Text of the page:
We all know that the job market is competitive. There are lots of talented people with degrees and work experience looking for jobs, and the pressure to find one can be overwhelming.
When you really, really want a job it might seem tempting to make a few ‘adjustments’ to your CV. Perhaps you don’t have any relevant work experience so you invent a placement, thinking the employer will never check. Perhaps you might change just one digit to turn the 2.2 you actually achieved into a 2.1. But there can be important consequences to lying on your job application – make sure you understand what they are.
Myth: It’s not a big deal to lie or exaggerate on your CV – everyone does it!
Reality: Lying on a job application is fraud – a criminal offence. It is prosecuted, and it can lead to a jail term. And if you think things would never go so far as to you being prosecuted, check out these examples of people who have been.
Myth: If I lie about something – for example, if I say I got a 2.1 when I actually got a 2.2 – no one will ever know.
Reality: It is straightforward to check your details using the information you provide on your application. Universities can supply details of each course you did and the grades obtained, references can be sought, organisations checked up on. If your employer finds out that you have lied on your CV, you will almost certainly not be hired.
Myth: Even if I apply to one employer who finds out that I’ve lied, I can just move on to the next one – there won’t be any long-term consequences
Reality: Many employers are members of CIFAS – the UK’s fraud prevention service. CIFAS keeps the names of individuals who submit fraudulent applications on a database for 6 years. CIFAS members can check any future applications you make against this database. Also, employers talk! You would quickly become known to recruiters in the industry as someone who is not to be hired.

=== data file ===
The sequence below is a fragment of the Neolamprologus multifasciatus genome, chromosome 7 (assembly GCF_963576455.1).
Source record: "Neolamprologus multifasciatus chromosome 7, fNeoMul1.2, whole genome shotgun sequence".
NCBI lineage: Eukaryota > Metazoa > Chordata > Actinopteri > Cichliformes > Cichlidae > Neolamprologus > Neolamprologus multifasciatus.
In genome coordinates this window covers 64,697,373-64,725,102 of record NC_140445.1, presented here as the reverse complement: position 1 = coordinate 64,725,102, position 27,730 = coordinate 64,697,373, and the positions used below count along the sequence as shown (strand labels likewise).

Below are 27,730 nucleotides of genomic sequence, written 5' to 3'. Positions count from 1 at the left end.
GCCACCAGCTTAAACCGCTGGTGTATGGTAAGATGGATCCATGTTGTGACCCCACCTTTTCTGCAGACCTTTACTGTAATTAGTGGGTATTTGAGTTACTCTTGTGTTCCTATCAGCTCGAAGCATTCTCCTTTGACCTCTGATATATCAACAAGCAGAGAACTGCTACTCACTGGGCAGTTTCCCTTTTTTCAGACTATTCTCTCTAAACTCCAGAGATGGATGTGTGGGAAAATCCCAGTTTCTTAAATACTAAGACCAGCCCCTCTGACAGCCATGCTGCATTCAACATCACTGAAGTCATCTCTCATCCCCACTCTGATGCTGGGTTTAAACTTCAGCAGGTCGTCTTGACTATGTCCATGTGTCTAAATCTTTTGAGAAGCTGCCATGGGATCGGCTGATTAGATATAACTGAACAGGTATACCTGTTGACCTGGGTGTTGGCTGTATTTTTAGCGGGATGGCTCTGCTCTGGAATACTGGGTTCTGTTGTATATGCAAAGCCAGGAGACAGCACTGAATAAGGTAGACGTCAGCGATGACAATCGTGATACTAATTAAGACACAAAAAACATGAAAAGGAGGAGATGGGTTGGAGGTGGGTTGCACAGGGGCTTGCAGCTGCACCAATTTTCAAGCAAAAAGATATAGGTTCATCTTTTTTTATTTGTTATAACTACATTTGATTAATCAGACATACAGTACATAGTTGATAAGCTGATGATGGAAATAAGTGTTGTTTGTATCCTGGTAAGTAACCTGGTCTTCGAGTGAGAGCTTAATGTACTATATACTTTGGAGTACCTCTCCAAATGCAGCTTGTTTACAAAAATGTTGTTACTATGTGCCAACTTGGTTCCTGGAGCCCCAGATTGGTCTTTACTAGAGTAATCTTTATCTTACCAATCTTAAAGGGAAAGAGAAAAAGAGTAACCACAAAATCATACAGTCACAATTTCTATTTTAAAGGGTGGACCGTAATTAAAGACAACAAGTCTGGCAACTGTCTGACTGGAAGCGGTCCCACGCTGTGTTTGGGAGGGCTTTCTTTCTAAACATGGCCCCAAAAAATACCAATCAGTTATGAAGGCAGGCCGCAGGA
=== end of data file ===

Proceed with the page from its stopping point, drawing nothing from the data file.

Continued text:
Myth: I just have to get through the application process. Once I’m in the job it will be fine.
Reality: Claiming to have skills and experience you don’t have could negatively affect your ability to perform the job and might lead to your employer becoming suspicious. Even if the lie isn’t uncovered right away, do you really want to spend the rest of your career worrying that it might be? Being fired from a position because you lied will also be a blight on your CV that you will have to explain to every future potential employer.
Myth: The only way I can get a job is by lying.
Reality: It may appear that employers are only looking for people with 2:1s who have done flashy internships, but that’s not the case. There are many employers who will value the skills and abilities you do have, and there are always ways of gaining new experiences to plug any gaps you might have. Have a look at our CV and application resources to help you write the best possible CV with your current level of experience, and remember you can also book an appointment in the Careers Centre for advice on CVs and applications.
There is obviously no way of guaranteeing that you will get every job you apply for – and there will always be jobs you would like that you don’t have the qualifications for (or at least not yet!) But there are many ways of maximising your chances which do not involve lying. Moreover – if you feel you have to lie in order to get a job, is that job really going to be right for you anyway? Would it not be better to hold out for an employer who will really appreciate and value the skills you do have, instead of the ones you have to pretend to have?